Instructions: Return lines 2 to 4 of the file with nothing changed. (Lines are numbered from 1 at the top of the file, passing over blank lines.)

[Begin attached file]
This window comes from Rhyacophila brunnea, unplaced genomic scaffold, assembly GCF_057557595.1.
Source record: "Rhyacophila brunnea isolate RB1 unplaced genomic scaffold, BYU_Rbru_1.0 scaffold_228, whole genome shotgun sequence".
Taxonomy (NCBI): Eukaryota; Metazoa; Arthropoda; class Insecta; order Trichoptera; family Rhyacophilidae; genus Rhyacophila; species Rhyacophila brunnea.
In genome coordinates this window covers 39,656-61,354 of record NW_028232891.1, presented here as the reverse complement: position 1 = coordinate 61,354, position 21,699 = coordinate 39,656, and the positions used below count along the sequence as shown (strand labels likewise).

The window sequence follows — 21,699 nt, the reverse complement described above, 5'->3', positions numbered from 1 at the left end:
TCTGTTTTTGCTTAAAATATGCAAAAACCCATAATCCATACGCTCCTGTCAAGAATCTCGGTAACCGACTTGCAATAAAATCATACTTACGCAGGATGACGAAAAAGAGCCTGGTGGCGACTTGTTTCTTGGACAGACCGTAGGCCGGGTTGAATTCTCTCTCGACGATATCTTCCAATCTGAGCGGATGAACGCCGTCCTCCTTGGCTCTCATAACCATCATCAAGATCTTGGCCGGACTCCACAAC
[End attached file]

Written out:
Source record: "Rhyacophila brunnea isolate RB1 unplaced genomic scaffold, BYU_Rbru_1.0 scaffold_228, whole genome shotgun sequence".
Taxonomy (NCBI): Eukaryota; Metazoa; Arthropoda; class Insecta; order Trichoptera; family Rhyacophilidae; genus Rhyacophila; species Rhyacophila brunnea.
In genome coordinates this window covers 39,656-61,354 of record NW_028232891.1, presented here as the reverse complement: position 1 = coordinate 61,354, position 21,699 = coordinate 39,656, and the positions used below count along the sequence as shown (strand labels likewise).